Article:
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Wednesday, 10 October 2018

Waun Mawn / Tafarn y Bwlch standing stone gallery

Today I was up on the mountain in positively balmy weather.  Our (no doubt short-lived) Indian Summer.  But the sunlight was perfect for pics, and here is my collection.


This is the standing stone on the perimeter of the putative stone arc or circle -- left alone by the diggers in both 2017 and 2018 


This is the most impressive stone on the moor. Standing on its own to the north of the Gernos Fach track.


This is the pair of smallish leaning stones to the south of the Gernos Fach farm track


This stone is embedded in an embankment at the side of the B4329 road a few hundred metres uphill from the cattle grid


This is the recumbent stone which  is assumed to be a part of the putative stone circle.


This is a semi-recumbent stone alongside the entrance to the 27m ring cairn (?) not far from Gernos Fach Farm


This is a small fallen stone (socket alongside) on the ridge to the west of the Cnwc yr Hydd summit

This is quite an impressive gallery, incorporating three standing stones, three leaning (all of which can be referred to as slabs), and two recumbent.  I know that MPP and his digging team think there are other recumbent or fallen stones in the arc of the putative circle, but I am not convinced by those.

But there was certainly a lot going on here.  The "stone circle" is, I think, the least convincing and least interesting feature on the moor.  There is at least one beautiful 27m embanked ring cairn, what appears to be a round house, at least a dozen old sockets or extraction pits, traces of embankments and stone walls, and something that looks as if it might be a destroyed cromlech incorporating a large quartz boulder and an infill of smaller stones between fallen supports.  The capstone has gone -- if it ever was there.  Dave Maynard thinks there is a trace of a rectangular building on the moor as well, but I have not been able to find that........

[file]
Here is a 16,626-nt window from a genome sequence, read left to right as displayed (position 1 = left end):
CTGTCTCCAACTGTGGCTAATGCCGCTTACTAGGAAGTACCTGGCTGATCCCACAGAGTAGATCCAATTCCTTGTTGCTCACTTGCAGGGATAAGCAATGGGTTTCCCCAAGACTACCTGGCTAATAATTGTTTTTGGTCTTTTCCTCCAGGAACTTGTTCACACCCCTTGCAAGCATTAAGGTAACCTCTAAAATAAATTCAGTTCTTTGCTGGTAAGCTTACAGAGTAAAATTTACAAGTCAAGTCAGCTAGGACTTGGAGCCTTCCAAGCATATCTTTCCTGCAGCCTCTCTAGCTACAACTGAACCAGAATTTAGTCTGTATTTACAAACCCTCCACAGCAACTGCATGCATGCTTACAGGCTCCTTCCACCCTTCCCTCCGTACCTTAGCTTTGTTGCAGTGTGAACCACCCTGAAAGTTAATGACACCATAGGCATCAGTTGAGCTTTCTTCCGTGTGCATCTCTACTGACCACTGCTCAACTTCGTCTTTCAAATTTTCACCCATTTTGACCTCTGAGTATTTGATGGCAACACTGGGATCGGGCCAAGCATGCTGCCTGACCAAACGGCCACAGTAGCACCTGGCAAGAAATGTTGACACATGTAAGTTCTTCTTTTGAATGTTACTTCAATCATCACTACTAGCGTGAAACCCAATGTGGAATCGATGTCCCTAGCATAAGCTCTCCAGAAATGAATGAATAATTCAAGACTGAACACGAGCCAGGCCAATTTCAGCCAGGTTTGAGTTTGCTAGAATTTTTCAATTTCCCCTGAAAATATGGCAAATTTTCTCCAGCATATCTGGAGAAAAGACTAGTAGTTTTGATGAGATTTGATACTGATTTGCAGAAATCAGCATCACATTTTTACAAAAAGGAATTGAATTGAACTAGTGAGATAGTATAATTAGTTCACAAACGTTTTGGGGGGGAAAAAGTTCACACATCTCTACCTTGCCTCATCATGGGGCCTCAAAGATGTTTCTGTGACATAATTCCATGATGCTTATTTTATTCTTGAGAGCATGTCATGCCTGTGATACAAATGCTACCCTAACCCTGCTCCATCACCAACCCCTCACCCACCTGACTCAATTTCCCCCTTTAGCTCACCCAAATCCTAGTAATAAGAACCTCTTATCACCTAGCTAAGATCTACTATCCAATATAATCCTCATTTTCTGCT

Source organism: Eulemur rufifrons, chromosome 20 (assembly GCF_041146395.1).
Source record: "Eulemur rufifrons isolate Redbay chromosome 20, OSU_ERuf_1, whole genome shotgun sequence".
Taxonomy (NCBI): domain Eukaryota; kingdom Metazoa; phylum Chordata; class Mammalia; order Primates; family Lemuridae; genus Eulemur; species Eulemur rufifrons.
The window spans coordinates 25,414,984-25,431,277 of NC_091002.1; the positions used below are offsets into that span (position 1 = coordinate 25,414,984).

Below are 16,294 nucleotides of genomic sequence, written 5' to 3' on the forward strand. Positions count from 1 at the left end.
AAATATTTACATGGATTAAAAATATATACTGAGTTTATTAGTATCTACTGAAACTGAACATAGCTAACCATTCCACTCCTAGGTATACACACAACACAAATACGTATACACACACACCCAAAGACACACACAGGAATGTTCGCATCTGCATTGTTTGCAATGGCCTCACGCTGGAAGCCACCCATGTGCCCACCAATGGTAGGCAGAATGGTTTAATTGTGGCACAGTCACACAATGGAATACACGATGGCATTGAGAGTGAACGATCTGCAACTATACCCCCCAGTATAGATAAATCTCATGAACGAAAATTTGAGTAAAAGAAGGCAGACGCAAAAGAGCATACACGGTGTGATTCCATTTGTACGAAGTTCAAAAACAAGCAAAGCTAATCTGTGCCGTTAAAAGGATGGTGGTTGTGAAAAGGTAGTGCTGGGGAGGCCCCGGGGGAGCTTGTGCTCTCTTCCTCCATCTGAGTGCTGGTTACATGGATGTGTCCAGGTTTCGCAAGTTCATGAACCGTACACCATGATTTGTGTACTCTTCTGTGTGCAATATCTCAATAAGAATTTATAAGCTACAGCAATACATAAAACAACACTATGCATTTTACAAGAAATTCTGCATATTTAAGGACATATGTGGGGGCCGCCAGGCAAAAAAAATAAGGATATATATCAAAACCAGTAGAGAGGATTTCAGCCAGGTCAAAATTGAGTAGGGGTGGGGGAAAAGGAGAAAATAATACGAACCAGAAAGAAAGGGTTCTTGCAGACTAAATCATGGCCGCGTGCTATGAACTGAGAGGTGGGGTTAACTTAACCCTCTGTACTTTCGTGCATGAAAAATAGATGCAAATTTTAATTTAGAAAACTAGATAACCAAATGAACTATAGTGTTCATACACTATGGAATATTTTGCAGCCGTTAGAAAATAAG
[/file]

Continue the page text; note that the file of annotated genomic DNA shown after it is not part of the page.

All in all, abundant signs of occupation in the Neolithic and Bronze Age.  I can see no great reason to refer to this prehistoric landscape as a "ritual landscape"  -- I reckon that people just lived here, and did whatever they had to do to survive, in those good old days.

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PS.  One interesting point about these and other standing stones in Pembrokeshire.  It's true that some of them are slim and elongated pillars.  But the majority are not.  Slabs, stumpy pillars and elongated boulders seem to be preferred.  Conical and triangular shapes occur as well.   For a start, these irregular shaped stones could be picked up almost anywhere, and secondly, they were probably more stable when placed securely in the ground.

PPS.  I'm pretty sure this is a standing stone too, on the roadside near Ffos Felen ruined cottage.  It's actually just 400m to the east of the proposed stone circle site.  It's  been built into a hedge at the side of the road -- and it seems much too chunky and heavy to have been brought in by a farmer in recent times just to serve as a gatepost.  Anyway, there is no hole drilled into it.......



2 comments:

TonyH said...

Great pics - have you sent them, with your compliments, to the Michael Parker Pearson Consortium, c/o UCL?

If you did, that would make today a truly balmy/barmy day. You choose which.

Warmest October day today since 2011. Warmest place in UK was Anglesey.

BRIAN JOHN said...

Don't worry Tony -- they will see this. Anything with "Waun Mawn" in the title, on this site, gets searched for and found. I can tell that from the number of reads!